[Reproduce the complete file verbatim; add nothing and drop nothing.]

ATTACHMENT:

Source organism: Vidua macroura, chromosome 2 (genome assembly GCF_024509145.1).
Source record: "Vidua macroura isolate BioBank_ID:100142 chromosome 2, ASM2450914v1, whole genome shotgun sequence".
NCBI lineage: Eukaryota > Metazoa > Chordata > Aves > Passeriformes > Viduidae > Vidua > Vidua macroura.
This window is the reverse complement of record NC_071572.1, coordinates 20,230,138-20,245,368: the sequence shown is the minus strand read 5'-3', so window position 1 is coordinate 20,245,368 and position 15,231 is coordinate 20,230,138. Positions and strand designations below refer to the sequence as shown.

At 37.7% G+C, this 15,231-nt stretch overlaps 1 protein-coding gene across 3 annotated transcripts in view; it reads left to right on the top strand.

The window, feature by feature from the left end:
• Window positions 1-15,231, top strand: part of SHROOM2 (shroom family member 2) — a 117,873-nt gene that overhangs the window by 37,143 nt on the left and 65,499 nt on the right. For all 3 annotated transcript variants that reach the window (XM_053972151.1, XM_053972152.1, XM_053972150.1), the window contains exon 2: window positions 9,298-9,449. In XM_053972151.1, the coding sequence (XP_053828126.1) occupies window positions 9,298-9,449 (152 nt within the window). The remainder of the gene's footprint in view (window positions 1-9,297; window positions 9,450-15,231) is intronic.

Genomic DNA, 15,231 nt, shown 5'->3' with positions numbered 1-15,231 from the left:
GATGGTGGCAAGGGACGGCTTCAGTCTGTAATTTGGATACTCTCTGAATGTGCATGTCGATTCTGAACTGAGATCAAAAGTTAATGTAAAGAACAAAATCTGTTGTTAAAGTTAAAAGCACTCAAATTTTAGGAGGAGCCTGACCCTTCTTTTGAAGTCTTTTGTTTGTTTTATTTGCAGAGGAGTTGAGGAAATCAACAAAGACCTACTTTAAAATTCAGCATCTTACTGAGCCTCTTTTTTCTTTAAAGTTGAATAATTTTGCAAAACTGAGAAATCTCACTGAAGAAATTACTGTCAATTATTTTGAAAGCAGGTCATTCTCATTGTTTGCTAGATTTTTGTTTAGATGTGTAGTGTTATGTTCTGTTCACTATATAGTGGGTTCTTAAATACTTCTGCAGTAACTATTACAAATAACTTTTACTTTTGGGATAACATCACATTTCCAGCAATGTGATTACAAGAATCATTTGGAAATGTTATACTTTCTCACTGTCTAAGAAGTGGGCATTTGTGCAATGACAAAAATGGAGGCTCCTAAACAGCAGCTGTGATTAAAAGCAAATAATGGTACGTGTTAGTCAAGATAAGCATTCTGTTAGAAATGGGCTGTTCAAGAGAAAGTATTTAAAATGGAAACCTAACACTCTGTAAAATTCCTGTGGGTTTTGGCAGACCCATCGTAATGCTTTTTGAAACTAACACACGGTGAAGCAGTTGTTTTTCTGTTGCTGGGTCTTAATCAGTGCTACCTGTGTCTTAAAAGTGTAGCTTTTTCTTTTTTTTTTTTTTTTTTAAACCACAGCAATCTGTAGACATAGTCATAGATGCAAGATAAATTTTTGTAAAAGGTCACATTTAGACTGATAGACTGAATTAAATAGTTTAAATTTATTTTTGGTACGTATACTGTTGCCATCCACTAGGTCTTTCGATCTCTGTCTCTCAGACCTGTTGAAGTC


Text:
Source organism: Vidua macroura, chromosome 2 (genome assembly GCF_024509145.1).
Source record: "Vidua macroura isolate BioBank_ID:100142 chromosome 2, ASM2450914v1, whole genome shotgun sequence".
NCBI lineage: Eukaryota > Metazoa > Chordata > Aves > Passeriformes > Viduidae > Vidua > Vidua macroura.
This window is the reverse complement of record NC_071572.1, coordinates 20,230,138-20,245,368: the sequence shown is the minus strand read 5'-3', so window position 1 is coordinate 20,245,368 and position 15,231 is coordinate 20,230,138. Positions and strand designations below refer to the sequence as shown.

At 37.7% G+C, this 15,231-nt stretch overlaps 1 protein-coding gene across 3 annotated transcripts in view; it reads left to right on the top strand.

The window, feature by feature from the left end:
• Window positions 1-15,231, top strand: part of SHROOM2 (shroom family member 2) — a 117,873-nt gene that overhangs the window by 37,143 nt on the left and 65,499 nt on the right. For all 3 annotated transcript variants that reach the window (XM_053972151.1, XM_053972152.1, XM_053972150.1), the window contains exon 2: window positions 9,298-9,449. In XM_053972151.1, the coding sequence (XP_053828126.1) occupies window positions 9,298-9,449 (152 nt within the window). The remainder of the gene's footprint in view (window positions 1-9,297; window positions 9,450-15,231) is intronic.

Genomic DNA, 15,231 nt, shown 5'->3' with positions numbered 1-15,231 from the left:
GATGGTGGCAAGGGACGGCTTCAGTCTGTAATTTGGATACTCTCTGAATGTGCATGTCGATTCTGAACTGAGATCAAAAGTTAATGTAAAGAACAAAATCTGTTGTTAAAGTTAAAAGCACTCAAATTTTAGGAGGAGCCTGACCCTTCTTTTGAAGTCTTTTGTTTGTTTTATTTGCAGAGGAGTTGAGGAAATCAACAAAGACCTACTTTAAAATTCAGCATCTTACTGAGCCTCTTTTTTCTTTAAAGTTGAATAATTTTGCAAAACTGAGAAATCTCACTGAAGAAATTACTGTCAATTATTTTGAAAGCAGGTCATTCTCATTGTTTGCTAGATTTTTGTTTAGATGTGTAGTGTTATGTTCTGTTCACTATATAGTGGGTTCTTAAATACTTCTGCAGTAACTATTACAAATAACTTTTACTTTTGGGATAACATCACATTTCCAGCAATGTGATTACAAGAATCATTTGGAAATGTTATACTTTCTCACTGTCTAAGAAGTGGGCATTTGTGCAATGACAAAAATGGAGGCTCCTAAACAGCAGCTGTGATTAAAAGCAAATAATGGTACGTGTTAGTCAAGATAAGCATTCTGTTAGAAATGGGCTGTTCAAGAGAAAGTATTTAAAATGGAAACCTAACACTCTGTAAAATTCCTGTGGGTTTTGGCAGACCCATCGTAATGCTTTTTGAAACTAACACACGGTGAAGCAGTTGTTTTTCTGTTGCTGGGTCTTAATCAGTGCTACCTGTGTCTTAAAAGTGTAGCTTTTTCTTTTTTTTTTTTTTTTTTAAACCACAGCAATCTGTAGACATAGTCATAGATGCAAGATAAATTTTTGTAAAAGGTCACATTTAGACTGATAGACTGAATTAAATAGTTTAAATTTATTTTTGGTACGTATACTGTTGCCATCCACTAGGTCTTTCGATCTCTGTCTCTCAGACCTGTTGAAGTC